Political power, spiritual authority, divine law, sin, divination, totalitarianism and freedom in Ancient Rome.
In the order of the structural element, there is a specific element in the “civilization” of Rome, i.e., a hierarchy, in which the preeminence is reserved to political values: everything is assumed and organized in the operation of the State. But we were pleased to see that De Francisci avoided a double false turn in which, in this regard, he finishes the greatest part of the modern interpretations of Romanity. In fact, in the first place, such a preeminence of the political element is not at all to be understood according to certain modern political pretensions to the primacy of a temporal power over any spiritual authority. The political and religious elements in ancient Rome were in an indissoluble union. The starting point of the Roman was the awareness that divine and transcendent forces exist and act behind human and historical forces. So the highest principle of Roman “politics”, and consequently of every determination of will and action, was that of conforming individual and collective life to the fas [divine law],
The revealed divine will, which is the supreme law against which it is not possible to revel without committing a nefas [sin], i.e., not just a reproachable act but having mortal consequences.
After all, De Francisci had already mentioned the religious base of the first Roman law in his earlier History of Roman Law. In the new book he recalls the profound significance relative to the fact of the inseparable connection of the imperium of the Roman political leaders, with the auspicium [divination], that is to say, with a discipline having as a presupposition the possibility of coming into relationship with the divine forces and of presenting the directions, along which they were able to confirm and empower human forces and actions. Even if De Francisci doesn’t go beyond an examination deeper into the meaning of the rite in the ancient world, but in that there is quite enough to clearly distance it from those, in this regard, who see only “superstitions” and “obtuse fatalism” in order to appreciate, in the Roman ius [law], only its positive juridical cadaver.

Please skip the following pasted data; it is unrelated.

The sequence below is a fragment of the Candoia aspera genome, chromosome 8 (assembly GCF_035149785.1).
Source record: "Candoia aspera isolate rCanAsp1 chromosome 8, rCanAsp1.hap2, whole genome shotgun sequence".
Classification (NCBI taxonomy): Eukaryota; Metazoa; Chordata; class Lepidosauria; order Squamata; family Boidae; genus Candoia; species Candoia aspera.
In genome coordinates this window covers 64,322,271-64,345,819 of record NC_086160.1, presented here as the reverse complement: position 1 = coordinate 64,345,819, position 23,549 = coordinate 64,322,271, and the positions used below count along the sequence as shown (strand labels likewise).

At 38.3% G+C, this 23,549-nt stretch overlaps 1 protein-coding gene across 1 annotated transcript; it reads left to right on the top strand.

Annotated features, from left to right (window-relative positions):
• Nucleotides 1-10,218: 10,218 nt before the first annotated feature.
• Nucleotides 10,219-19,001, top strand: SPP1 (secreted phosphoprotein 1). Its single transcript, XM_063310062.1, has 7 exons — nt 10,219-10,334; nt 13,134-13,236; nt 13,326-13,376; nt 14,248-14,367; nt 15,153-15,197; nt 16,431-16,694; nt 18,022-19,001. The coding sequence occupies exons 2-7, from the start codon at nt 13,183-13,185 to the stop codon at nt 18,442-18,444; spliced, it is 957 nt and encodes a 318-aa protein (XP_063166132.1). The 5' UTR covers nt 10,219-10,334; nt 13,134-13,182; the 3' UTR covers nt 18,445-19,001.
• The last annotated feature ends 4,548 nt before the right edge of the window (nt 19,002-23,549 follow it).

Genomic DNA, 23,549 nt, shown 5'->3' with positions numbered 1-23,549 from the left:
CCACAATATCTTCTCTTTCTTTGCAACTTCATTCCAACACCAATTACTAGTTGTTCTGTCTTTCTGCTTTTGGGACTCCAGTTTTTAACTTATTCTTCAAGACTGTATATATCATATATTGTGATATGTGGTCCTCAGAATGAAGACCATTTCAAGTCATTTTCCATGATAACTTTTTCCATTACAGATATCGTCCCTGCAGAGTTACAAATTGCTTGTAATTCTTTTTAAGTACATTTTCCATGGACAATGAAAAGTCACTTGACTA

The other prejudice, which is often fostered in relation to the totalitarianism of Roman political civilization, relates to libertas [civil liberty]. But, again, it is impossible to judge the ancient world with modern measures, which then are simply false and misleading. De Francisci clearly points out all the respect that ancient Rome attributed to libertas: but it is a concrete libertas, comprising in itself the concept of limits: it is freedom as the faculty and the legitimate right of movement, of acting, of disposing oneself, and even within a well-defined space, within a positive hierarchy, where each recognizes his own: suum cuique. So the Roman would know an exemplary balance of auctoritas [responsibility] or lex [law] and libertas while disregarding the democratic concept of equality characteristic of Hellenic decadence, in the surpassing individualism with a determination of limits, with an obsession with hierarchy, with a coordination of activity. And this is another of the aspects, according to which Romanity remains, for centuries, the sign and symbol of a higher political and traditional ideal.
⇐ Part II Part IV ⇒